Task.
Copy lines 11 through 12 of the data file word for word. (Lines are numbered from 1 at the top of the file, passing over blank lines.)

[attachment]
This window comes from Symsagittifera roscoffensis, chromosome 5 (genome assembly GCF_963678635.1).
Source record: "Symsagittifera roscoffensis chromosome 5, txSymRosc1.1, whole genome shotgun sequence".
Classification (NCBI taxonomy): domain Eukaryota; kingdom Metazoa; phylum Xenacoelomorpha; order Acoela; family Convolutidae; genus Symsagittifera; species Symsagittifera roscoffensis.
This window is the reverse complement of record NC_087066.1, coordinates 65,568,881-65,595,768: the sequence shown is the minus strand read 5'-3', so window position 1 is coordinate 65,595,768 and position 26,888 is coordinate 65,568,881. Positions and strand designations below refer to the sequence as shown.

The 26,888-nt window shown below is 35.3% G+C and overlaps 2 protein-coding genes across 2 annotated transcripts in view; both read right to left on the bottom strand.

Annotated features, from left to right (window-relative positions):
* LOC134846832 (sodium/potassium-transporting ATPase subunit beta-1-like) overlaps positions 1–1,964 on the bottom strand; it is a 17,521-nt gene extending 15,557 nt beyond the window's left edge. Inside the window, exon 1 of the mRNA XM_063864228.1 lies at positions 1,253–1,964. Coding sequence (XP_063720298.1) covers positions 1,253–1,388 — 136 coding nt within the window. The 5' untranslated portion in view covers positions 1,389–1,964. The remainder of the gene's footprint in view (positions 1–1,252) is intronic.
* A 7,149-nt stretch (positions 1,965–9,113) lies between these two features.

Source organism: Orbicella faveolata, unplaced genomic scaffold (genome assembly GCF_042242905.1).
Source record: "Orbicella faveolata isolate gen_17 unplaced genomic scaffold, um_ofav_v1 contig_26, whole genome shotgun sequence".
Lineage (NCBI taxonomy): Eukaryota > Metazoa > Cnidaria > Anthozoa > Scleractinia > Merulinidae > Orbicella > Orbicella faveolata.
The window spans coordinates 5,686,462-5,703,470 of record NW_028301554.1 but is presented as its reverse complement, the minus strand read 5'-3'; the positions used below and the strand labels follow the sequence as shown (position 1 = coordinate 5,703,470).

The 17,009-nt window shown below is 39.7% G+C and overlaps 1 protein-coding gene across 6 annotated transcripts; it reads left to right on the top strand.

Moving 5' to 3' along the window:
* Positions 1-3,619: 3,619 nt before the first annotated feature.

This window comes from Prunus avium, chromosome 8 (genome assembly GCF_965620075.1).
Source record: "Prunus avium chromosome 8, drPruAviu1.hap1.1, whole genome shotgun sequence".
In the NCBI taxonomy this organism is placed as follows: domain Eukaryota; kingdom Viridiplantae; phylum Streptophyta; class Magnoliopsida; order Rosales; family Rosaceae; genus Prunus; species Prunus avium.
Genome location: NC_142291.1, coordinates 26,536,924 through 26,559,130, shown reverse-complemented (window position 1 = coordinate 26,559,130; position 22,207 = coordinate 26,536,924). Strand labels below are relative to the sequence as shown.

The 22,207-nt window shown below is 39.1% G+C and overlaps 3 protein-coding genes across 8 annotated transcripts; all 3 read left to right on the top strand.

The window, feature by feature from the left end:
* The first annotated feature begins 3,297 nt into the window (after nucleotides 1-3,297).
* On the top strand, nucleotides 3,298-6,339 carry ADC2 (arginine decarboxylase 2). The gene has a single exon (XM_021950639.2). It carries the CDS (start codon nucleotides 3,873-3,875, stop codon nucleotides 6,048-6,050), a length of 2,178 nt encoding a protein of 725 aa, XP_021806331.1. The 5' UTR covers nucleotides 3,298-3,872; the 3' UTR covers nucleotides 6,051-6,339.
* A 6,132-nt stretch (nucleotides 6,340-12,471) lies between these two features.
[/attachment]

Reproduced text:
Lineage (NCBI taxonomy): Eukaryota > Metazoa > Cnidaria > Anthozoa > Scleractinia > Merulinidae > Orbicella > Orbicella faveolata.
The window spans coordinates 5,686,462-5,703,470 of record NW_028301554.1 but is presented as its reverse complement, the minus strand read 5'-3'; the positions used below and the strand labels follow the sequence as shown (position 1 = coordinate 5,703,470).